As my previous blog discussed before, petitioning to change one’s name is done through the judicial system. The form needed to do this, which is called “Name Change petition,” explicitly states that the petitioner has to be 18 years or older to be able to go through the whole process without the consent from the guardians. This certainly does not indicate that the minors (under the age of 18) do not have the rights to change their names; the guardians can certainly file the petition on behalf of their minor children. Here is the case that I dealt with an actual litigant last week:

Lisa*, a 37 year old mother of two children, recently divorced her husband due to his violent behavior toward them. She has full custody of both of her children and wishes to change both of their current last names to her maiden name Adajehi. However, both of her kids are minors, a 7 year old (Bart*) and an 11 year old (Maggie*), which means that Lisa has to petition on behalf of both children. How can this be done? Also, does this mean that she has to pay $790($395 x 2) as the total cost for both children?

Here’s the solution to Lisa’s problem: the magic phrase that she needs to use over and over again to inform the court that Lisa is petitioning on behalf of her children is “guardian’s name on behalf of minor children, children’s names.” In Lisa’s case, she would write “Lisa Adajehi on behalf of minor children, Bart Gonzales and Maggie Gonzales.” This phrase must be written everywhere on the form that asks for the petitioner’s name. Here’s the CM-010 Civil Cover sheet:


Do you see the part that asks for the petitioner’s name and the address at the top? This is the exact place where Lisa would put down that magic phrase. Also, completing the CM-010 can be confusing so here are the steps to check the correct boxes:

  1. Once you are done with writing down your name (or the magic phrase) as well as your address, write down the court’s address. The address of downtown Superior Court of San Diego is 330 West Broadway, San Diego, CA. 92101.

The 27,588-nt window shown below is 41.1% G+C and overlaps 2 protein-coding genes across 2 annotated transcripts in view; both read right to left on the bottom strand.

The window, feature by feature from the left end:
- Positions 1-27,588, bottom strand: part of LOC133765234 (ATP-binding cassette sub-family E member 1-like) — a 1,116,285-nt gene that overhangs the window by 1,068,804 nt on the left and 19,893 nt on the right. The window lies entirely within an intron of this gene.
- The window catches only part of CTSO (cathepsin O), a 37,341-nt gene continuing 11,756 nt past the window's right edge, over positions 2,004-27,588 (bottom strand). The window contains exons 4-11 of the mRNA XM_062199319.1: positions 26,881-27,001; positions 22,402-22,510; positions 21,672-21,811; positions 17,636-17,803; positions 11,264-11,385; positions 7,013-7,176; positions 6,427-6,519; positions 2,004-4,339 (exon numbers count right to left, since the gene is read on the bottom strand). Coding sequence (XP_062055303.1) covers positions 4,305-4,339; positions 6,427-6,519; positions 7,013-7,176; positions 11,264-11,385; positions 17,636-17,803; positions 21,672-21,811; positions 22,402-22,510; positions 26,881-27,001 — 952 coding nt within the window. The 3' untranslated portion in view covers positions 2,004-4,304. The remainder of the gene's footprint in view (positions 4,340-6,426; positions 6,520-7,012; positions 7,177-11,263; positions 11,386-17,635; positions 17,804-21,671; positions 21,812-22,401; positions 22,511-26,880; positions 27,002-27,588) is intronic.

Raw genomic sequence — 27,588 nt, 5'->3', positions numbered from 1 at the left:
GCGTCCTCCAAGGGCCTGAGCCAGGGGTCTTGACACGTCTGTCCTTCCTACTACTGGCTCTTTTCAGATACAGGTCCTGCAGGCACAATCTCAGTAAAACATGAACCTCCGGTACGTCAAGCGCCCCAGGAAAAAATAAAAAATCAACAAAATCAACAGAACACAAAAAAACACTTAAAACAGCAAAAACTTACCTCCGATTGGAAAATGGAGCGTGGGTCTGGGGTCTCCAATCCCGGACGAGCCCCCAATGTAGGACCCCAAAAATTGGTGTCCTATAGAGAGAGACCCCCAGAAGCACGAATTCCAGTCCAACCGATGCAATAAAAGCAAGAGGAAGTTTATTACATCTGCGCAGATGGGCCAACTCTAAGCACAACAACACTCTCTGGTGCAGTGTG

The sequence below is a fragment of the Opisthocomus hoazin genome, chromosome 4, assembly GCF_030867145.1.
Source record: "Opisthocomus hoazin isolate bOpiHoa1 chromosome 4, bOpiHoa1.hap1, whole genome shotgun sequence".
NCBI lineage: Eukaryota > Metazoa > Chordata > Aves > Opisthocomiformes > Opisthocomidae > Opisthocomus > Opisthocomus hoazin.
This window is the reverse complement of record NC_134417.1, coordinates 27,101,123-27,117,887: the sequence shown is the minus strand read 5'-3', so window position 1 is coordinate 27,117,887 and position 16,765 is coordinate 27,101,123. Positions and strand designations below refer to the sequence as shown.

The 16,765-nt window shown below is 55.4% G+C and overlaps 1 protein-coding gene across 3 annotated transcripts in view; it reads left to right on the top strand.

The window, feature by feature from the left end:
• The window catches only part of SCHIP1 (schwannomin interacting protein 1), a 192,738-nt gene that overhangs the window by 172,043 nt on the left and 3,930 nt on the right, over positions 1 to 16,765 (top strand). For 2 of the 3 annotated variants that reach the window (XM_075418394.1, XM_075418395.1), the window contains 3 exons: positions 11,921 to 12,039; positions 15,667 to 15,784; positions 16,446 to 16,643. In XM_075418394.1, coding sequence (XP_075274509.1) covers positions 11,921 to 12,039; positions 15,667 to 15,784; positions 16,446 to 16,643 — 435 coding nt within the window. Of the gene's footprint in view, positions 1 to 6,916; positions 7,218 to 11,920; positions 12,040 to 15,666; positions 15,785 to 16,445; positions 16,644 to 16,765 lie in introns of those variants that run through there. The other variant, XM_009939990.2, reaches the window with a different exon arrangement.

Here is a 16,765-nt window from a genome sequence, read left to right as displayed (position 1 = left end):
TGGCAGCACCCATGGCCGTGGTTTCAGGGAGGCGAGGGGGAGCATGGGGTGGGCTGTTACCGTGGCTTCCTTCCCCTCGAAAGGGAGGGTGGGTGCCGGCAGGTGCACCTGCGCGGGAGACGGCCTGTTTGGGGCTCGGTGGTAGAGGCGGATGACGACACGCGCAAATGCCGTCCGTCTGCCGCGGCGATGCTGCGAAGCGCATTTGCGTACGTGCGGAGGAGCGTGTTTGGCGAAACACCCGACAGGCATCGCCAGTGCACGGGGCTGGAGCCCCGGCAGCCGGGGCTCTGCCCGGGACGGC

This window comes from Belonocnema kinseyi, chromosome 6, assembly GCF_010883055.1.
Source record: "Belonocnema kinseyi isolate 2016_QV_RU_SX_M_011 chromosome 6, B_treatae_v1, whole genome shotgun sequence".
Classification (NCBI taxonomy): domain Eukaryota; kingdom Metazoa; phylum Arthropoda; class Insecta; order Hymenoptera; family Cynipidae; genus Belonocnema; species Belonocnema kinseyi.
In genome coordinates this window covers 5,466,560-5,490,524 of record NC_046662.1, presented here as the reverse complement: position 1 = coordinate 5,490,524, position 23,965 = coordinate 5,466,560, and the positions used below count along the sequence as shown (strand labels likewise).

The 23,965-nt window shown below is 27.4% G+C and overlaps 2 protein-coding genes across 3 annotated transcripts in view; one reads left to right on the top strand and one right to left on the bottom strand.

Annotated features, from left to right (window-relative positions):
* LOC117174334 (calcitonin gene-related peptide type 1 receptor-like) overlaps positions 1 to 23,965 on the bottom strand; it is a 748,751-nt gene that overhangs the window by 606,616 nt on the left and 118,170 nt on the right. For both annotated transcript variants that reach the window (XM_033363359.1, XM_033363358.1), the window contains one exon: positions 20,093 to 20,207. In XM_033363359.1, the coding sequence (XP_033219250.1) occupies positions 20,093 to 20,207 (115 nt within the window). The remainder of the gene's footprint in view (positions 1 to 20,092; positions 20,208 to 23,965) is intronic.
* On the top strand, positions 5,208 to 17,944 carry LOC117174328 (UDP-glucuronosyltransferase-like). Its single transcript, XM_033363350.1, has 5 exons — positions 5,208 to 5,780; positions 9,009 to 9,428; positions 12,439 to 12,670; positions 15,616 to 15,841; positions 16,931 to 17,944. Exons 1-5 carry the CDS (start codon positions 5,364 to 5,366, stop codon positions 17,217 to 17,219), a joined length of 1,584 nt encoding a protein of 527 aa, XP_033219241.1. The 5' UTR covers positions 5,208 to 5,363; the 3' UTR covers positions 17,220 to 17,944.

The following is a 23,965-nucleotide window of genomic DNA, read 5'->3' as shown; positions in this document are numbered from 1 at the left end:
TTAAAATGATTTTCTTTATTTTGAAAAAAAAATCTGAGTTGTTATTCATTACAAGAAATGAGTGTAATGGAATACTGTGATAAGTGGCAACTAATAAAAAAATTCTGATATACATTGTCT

2. Note that the Case Name would be your last name even if you are petitioning on behalf of your minors.
  3. Check “Unlimited” under the section “CIVIL CASE COVER SHEET.”
  4. Question #1: check “Other petition” under the section “Miscellaneous Civil Petition;” this indicates the type of case you are trying to file.
  5. Question #2: check “is not” to indicate that your petition is not COMPLEX.
  6. Question #3: check “non-monetary” to indicate that you are not seeking money as the remedy.
  7. Skip Question #4;
  8. Question #5: check “is not” to indicate that your petition is not a class suit.
  9. Print your name, date and sign at the bottom.

Another often asked question is “about the forms where they ask you for not only the petitioner’s name but also for both of the petitioner’s current and proposed name.”


NC-130, the form also known as the “DECREE CHANGING NAME,” is the page that asks for both of the petitioner’s name but also current/proposed names.  On this page, you put down the magic phrase that asks for the petitioner’s name; but for the parts that ask you for current and proposed names, you can just answer the questions without mentioning about guardian’s intention of filing a petition on behalf of his minor child: in Lisa’s case, she could just list “Bart Gonzales” as the current name and “Bart Adajehi” as the proposed name. Simply put, the petitioner is the one actually filling out the form.

I have yet to address the cost issue mentioned above. The petitioners do not need to pay by the number of people trying to change their names, but need to pay by the number of petitions they are submitting. Thus, in Lisa’s case, she will only be responsible for $395 for her two children. If your financial situation does not spare you this amount of money, be sure to file the Fee Waiver to request the court to waive or lower the filing fee (also be sure to check out my blog that talks about how to file the Fee Waiver forms).

*Pseudonym was used to protect litigant’s privacy.